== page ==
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Postby tlotoxl on November 20th, 2002, 10:37 pm

in addition to what arron wrote, if you imagine that by age 40, 6% of the population has experienced BFS to some degree, then it should hardly be surprising that 6% of the people who develop ALS also experienced twitches prior to developing weakness. of course 6% in the general population may be high, but mix that in with some people being out of tune with their bodies, and that 6.7% doesn't sound to be much of a stretch.
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Postby Asterix on November 21st, 2002, 7:53 am

tlotoxl,

this is a very intersting point:
I, too, have always wondered whether those 6.7% with fascics onset my be just coincidential.
(and again: this depends from the
frequency of BFS in the general population).

I could imagine that part of the observed fascics were indeed coincidential if the 6.7% number was obtained retrospectively, i.e. if the ALS patients were just asked: "which was the very first sx you remember"
Then it would be plausible to assume that a considerable fraction of the patients,just reported
some sporadic twitching prior to onset which, in reality, had nothing to do with their ALS.

But, unfortunately, AFAIK this was
not the way, the 6.7% number was obtained in the study: IIRC the
6.7% were those who PRESENTED with
fascics as the very first complaint
(and only physical sign at examination !) at the neurologist. (This, btw., also suggests that the actual number of those who first experienced fascics
(but did not go to the doctor before weakness) was higher than 6.7% )

So if the fascics were already severe enough to see a neurologist (probably referred to from the GP) then it's hard to imagine that the connection
to ALS was coincidental.
Furthermore, there was no comment
from the authors of the Study about the "coincidental fascics" possibility.

Nevertheless, we should keep in mind that the above considerations
did not include EMG or elapsed time
as a fcator.
So despite the above caveats, I still think that with a
clean EMG you have nothing to worry. Because that's what the other one of the two famous studies (the Mayo Study) has proved :)
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Postby Guest on November 21st, 2002, 11:21 am

tlotoxl

Where did you find the 6% before 40 stats...
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Postby Arron on November 22nd, 2002, 12:21 am

Asterix, no matter what that "6.7%" study said, facts are facts and twitches associated with the disease ALS are caused by one thing and one thing only, a SECONDARY reacton from dying nerves and muscle tissue, period. There is no grey area or wish-wash there. If there were any other twitches going on that made someone feel they needed to see a neuro and later ended-up developing ALS, then whatever those twitches were, they were obviously NOT benign. If they were benign, then it is 100% the opposite of what the famed Mayo Clinic study concluded that NO ONE with BFS EVER developed ALS.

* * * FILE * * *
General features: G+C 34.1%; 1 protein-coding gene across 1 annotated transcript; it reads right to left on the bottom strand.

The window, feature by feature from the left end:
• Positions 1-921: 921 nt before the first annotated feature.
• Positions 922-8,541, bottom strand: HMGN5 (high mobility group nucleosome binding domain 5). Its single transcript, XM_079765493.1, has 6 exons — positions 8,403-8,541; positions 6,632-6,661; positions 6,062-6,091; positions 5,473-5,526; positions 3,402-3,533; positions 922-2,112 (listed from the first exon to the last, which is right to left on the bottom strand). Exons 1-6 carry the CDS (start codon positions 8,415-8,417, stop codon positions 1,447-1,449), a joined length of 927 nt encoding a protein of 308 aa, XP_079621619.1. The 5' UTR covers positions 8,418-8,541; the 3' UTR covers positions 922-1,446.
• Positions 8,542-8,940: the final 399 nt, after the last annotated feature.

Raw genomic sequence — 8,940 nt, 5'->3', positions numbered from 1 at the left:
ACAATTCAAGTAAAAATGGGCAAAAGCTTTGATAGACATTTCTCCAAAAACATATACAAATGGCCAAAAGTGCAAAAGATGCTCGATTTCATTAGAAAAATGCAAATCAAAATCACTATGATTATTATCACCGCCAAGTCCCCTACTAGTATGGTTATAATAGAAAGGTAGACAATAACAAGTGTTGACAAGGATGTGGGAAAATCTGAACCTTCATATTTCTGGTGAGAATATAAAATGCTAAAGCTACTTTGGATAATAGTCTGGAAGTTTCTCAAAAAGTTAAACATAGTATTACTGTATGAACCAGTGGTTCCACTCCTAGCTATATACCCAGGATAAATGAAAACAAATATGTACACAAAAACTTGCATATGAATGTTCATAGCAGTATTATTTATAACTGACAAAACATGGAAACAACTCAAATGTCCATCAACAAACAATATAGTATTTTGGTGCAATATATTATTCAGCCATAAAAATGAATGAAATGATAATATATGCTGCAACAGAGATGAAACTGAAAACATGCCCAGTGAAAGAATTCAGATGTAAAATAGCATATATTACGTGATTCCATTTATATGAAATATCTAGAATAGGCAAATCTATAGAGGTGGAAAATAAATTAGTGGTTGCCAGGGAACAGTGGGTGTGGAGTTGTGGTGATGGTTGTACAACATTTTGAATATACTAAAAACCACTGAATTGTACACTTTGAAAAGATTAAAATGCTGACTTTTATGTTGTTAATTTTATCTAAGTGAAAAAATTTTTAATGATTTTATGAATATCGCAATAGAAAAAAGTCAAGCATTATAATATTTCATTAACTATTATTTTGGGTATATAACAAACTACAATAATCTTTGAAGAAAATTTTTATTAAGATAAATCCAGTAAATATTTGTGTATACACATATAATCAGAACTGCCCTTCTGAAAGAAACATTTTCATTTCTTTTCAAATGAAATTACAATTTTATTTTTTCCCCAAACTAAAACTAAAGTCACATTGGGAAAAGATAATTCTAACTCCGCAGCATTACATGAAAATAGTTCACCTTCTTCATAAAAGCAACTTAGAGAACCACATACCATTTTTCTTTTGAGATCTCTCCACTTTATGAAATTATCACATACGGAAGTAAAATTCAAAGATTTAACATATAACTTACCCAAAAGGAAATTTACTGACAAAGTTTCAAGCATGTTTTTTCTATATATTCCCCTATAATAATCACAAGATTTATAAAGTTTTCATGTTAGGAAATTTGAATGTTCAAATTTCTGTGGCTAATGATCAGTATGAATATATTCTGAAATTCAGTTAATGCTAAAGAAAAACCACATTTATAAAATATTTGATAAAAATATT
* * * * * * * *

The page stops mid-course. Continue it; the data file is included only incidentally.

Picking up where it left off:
You said; "IIRC the 6.7% were those who PRESENTED with
fascics as the very first complaint (and only physical sign at examination !) at the neurologist. (This, btw., also suggests that the actual number of those who first experienced fascics
(but did not go to the doctor before weakness) was higher than 6.7% )"

There is a key word in there and it is "complaint". Of course if a twitch presents and the weakness isn't "noticable" right away because the muscles affected aren't one's that are normally used for daily tasks, one might conclude that you could indeed have twitches that "presented" first, but again, the fact of the matter is, ALS twitches are caused BY dying muscles NOT the other way around. Twitches do NOT kill muscles. Twitches do NOT "cause" ALS and benign twitches have nothing to do with ALS in any way, shape or form. These are simple facts with no area for margin. That line between fact and fiction is razor sharp. Have you seen ANYONE on ANY of these forums, and we're talking some people that have twitched for 2 and 3 decades here, develop ALS or ever even have ALS for real? I have seen one person out of literally thousands and thousands actually have ALS BUT his symptoms were certainly in line with ALS and not BFS because his had was weak and he could no longer make a fist or move his fingers when he noticed his twitches and decided to post on one of these sites. If there are thousands and thousands of twitchers out there, then it is probably safe to say that "some of them" should have ALS according to that 6.7% study of twitches only as a first "detectable" sign. No one has posted anything like that nor has anyone even talked about someone like that. Maybe on the PALS site, yes, because if no weaknes was "noticed" at first yet a twitch was, that doesn't mean an EMG or a focused clinical exam wouldn't pick any other signs up. If there is twitching going-on caused by ALS, then an EMG would most certainly pick-up sharp waves and denervation, IF the EMG was done near the affected area. I mean, you can't test your big toe for ALS if you have a small twitch in your throat. Several areas need to be tested and does that 6.7% test actually give specifics of that? Nope. Does it say an EMG was ever even performed? Nope. Does it say that a "thourough" exam was performed or was it just a basic evaluation of strength by maybe a doctor that was late for lunch or golf? Who knows? I can tell youi this though, there is at least 6.7% of the doctors out there that couldn't find their way out of a paper bag and got their license and credentials out of a Cracker Jacks box and that in itself may explain why only fasciculations were the only presenting symptom.